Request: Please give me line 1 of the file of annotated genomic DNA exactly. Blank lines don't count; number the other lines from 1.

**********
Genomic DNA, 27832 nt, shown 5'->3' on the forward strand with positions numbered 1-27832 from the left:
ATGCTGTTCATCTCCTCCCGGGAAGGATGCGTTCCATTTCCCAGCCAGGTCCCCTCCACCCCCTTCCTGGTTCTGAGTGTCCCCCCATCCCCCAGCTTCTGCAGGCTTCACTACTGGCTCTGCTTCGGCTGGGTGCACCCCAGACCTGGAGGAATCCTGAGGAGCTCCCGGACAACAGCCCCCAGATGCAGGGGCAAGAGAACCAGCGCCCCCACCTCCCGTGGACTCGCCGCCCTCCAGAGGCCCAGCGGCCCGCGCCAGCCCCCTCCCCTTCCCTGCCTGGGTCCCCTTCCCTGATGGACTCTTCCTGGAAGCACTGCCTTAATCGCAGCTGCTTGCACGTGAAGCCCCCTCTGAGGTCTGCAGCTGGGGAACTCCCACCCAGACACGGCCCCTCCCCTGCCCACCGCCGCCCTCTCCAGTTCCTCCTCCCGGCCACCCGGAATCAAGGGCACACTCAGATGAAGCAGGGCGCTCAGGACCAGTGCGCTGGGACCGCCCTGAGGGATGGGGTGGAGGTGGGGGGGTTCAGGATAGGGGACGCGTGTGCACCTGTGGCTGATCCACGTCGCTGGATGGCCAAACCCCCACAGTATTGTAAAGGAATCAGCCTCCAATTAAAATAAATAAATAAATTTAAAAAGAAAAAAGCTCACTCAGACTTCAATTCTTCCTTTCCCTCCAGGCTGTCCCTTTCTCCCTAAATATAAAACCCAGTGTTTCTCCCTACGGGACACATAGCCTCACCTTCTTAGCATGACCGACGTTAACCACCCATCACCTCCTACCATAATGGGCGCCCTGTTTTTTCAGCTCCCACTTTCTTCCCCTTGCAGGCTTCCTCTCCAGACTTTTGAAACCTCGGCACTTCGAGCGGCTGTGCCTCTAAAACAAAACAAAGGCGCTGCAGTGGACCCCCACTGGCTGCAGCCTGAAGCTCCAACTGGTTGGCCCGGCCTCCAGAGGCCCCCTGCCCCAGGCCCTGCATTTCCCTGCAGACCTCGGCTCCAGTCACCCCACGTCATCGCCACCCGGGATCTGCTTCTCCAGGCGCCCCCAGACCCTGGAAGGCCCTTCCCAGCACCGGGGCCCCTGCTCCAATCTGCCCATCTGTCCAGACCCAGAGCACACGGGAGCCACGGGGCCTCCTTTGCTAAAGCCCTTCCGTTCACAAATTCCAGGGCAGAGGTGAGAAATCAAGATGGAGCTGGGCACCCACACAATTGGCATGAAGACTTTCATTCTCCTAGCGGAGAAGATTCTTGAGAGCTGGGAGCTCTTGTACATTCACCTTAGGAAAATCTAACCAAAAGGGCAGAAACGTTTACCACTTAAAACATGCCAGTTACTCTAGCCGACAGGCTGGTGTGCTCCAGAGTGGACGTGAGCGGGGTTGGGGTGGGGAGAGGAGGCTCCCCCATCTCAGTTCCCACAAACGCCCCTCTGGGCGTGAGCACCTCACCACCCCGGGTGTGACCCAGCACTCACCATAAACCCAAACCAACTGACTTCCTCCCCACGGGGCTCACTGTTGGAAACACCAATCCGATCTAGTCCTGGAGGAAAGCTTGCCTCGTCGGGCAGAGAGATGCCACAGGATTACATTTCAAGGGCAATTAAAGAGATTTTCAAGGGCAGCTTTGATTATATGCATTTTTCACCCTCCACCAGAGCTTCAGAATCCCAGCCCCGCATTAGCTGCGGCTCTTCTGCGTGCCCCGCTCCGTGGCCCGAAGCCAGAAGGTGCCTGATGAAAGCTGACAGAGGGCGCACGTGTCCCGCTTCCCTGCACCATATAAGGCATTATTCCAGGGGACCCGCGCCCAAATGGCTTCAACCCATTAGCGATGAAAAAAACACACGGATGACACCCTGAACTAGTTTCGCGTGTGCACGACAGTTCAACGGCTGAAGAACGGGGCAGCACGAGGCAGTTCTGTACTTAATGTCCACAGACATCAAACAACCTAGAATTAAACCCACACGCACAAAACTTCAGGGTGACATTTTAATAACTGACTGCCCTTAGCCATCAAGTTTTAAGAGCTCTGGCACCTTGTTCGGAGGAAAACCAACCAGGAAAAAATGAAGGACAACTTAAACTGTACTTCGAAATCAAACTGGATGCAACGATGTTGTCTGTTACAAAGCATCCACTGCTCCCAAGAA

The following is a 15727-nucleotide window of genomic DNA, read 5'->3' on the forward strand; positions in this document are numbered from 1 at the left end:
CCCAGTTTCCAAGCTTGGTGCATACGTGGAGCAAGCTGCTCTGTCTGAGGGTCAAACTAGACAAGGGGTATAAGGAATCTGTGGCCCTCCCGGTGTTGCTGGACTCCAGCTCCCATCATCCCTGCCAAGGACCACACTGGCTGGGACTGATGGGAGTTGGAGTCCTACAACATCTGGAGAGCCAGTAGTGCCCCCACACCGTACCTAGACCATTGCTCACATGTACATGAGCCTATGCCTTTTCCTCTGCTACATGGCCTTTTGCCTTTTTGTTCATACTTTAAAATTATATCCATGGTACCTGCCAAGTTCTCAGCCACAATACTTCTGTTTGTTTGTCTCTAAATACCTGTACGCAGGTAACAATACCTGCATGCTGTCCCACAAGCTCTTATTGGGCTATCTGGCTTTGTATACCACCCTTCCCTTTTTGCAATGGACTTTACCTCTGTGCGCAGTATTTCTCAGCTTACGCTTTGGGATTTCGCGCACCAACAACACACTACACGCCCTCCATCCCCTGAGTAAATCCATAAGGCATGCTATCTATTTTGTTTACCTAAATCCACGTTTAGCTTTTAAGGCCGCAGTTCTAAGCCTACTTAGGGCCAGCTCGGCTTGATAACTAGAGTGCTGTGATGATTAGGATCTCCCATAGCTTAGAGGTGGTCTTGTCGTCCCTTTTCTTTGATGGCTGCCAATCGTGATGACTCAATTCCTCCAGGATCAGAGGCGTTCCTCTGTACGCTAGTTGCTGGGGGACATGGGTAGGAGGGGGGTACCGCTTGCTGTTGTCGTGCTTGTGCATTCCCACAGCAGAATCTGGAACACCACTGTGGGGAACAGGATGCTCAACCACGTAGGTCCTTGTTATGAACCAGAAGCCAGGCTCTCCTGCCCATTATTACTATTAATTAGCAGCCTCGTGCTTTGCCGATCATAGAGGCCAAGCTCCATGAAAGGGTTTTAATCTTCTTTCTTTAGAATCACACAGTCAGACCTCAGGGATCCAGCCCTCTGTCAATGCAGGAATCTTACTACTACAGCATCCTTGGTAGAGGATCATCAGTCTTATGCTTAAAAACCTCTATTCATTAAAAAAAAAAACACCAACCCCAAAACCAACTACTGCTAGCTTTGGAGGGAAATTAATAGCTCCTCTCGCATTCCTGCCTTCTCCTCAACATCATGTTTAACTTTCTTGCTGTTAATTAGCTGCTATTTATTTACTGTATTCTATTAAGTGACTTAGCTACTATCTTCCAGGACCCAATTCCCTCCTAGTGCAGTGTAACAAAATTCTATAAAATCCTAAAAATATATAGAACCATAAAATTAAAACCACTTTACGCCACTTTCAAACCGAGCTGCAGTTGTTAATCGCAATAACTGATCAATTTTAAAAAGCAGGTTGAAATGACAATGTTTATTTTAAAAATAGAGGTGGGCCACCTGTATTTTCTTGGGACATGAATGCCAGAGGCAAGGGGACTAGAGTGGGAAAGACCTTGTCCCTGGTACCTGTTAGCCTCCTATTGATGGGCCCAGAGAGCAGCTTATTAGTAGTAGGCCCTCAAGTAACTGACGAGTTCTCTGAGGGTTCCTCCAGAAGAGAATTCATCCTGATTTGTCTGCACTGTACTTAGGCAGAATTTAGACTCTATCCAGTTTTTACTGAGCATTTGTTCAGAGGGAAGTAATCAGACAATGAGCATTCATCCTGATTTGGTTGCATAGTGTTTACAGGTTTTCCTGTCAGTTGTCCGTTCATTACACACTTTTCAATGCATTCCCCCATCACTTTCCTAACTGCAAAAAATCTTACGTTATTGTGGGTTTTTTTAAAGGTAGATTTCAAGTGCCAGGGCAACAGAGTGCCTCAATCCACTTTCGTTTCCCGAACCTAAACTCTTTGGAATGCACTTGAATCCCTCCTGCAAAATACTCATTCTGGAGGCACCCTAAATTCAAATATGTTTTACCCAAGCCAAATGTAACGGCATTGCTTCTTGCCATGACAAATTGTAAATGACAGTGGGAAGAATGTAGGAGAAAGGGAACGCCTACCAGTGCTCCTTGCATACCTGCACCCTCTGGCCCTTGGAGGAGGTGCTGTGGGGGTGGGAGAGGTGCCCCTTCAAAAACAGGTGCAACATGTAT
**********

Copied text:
Genomic DNA, 27832 nt, shown 5'->3' on the forward strand with positions numbered 1-27832 from the left: